We are smitten with Swedish design. It embodies so many of our ideals: function without loss of beauty, beauty without vanity, modernity which embraces rather than annihilates the past. A kind of organic minimalism. Uncompromising adherence to quality–of materials, of fabrication. Comfort and simplicity.
The first piece we acquired was a Neoclassical garden bench designed by Folke Bensow for Nafveqvarn Bruk foundry. This model was shown in the Swedish Pavilion at the Paris World Expo 1925. The proportions are perfect, the design gracefully substantial.
Bensow was an architect and designer, also responsible for what is considered the most beautiful industrial building in Sweden, now the Museum of Work:
Next, we purchased a couple of desk lamps from the 1940s.
They seem to us to be made for libraries. The small base leaves plenty of table space for books, but the wide, shallow shade casts a generous light over one’s subject.
We couldn’t resist this 19th century cradle, which evokes the Sweden of Astrid Lindgren’s Christmas in Noisy Village:
And then came the Malmsten pieces. Carl Malmsten, like Folke Bensow (and so many great furniture designers through the first third of the 20th century), was also an architect. He was known for his devotion to Swedish craftsmanship. We found his sofas to be the perfect size for apartment dwellers, with a gracious, embracing line and unbeatable bones.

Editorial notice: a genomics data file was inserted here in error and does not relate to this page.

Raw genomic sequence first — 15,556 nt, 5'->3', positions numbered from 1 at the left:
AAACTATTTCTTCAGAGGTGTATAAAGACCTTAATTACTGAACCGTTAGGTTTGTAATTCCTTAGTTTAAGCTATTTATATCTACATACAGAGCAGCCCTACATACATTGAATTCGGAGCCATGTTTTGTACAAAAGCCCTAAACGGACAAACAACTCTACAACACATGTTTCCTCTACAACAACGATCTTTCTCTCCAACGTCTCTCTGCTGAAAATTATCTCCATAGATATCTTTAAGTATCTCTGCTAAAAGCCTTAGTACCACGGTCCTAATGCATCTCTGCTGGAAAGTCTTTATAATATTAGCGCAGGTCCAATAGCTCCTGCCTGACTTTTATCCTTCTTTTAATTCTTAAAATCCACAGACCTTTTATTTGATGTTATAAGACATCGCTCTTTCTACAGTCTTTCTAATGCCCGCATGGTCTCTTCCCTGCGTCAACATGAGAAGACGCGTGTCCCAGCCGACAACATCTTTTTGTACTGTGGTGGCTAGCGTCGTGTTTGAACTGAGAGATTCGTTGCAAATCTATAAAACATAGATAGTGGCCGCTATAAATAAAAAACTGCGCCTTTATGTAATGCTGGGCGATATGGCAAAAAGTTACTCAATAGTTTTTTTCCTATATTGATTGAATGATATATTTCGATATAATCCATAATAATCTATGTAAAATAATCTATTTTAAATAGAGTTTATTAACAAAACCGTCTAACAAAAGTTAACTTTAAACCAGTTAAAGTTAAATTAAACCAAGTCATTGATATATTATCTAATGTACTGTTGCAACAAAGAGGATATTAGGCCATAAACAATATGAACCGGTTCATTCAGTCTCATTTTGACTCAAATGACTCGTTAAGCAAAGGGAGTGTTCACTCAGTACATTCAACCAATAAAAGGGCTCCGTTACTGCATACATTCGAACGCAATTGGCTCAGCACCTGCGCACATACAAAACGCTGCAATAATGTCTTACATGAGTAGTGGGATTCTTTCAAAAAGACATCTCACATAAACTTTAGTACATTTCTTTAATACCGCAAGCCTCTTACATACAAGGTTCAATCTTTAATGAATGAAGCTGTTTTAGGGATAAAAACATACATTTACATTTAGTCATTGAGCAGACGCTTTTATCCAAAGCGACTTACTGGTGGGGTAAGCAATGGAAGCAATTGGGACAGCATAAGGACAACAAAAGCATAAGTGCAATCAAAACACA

This is a table he designed, one of which Ingmar Bergman owned:
A Swedish flatweave carpet can be seen beneath its shapely legs.
Kerstin Hörlin-Holmquist was a furniture designer whose most iconic line was called “Paradiset.” This is a pair of her “Lilla Eva” (or Little Eve) chairs, which we reupholstered:
Their design is obviously of the Swedish moderne, but it also pays homage to upholstered English furniture, the study of which greatly influenced Holmquist’s work. She and her husband Erik, with whom she often collaborated, were known to live with their designs before they completed them–the only surefire quality-testing. These chairs are as comfortable as they are lovely to look at.
The element of playful fantasy is one we respond to as well, as in this silver-inlaid Argenta bowl by Wilhelm Kage…
…or a Stockholm subway station decorated in 1975 by artist Per Olof Ultvedt.
There is a timelessness about 20th century Swedish design which makes it eminently flexible. Here are images of recent installations in our studio and our New York Design Center showroom, in which Swedish mixes happily with French, English and Italian furniture from the 18th through the 20th century, and artworks and objects which span the globe.
To find out more about anything you see in these images, feel free to contact us.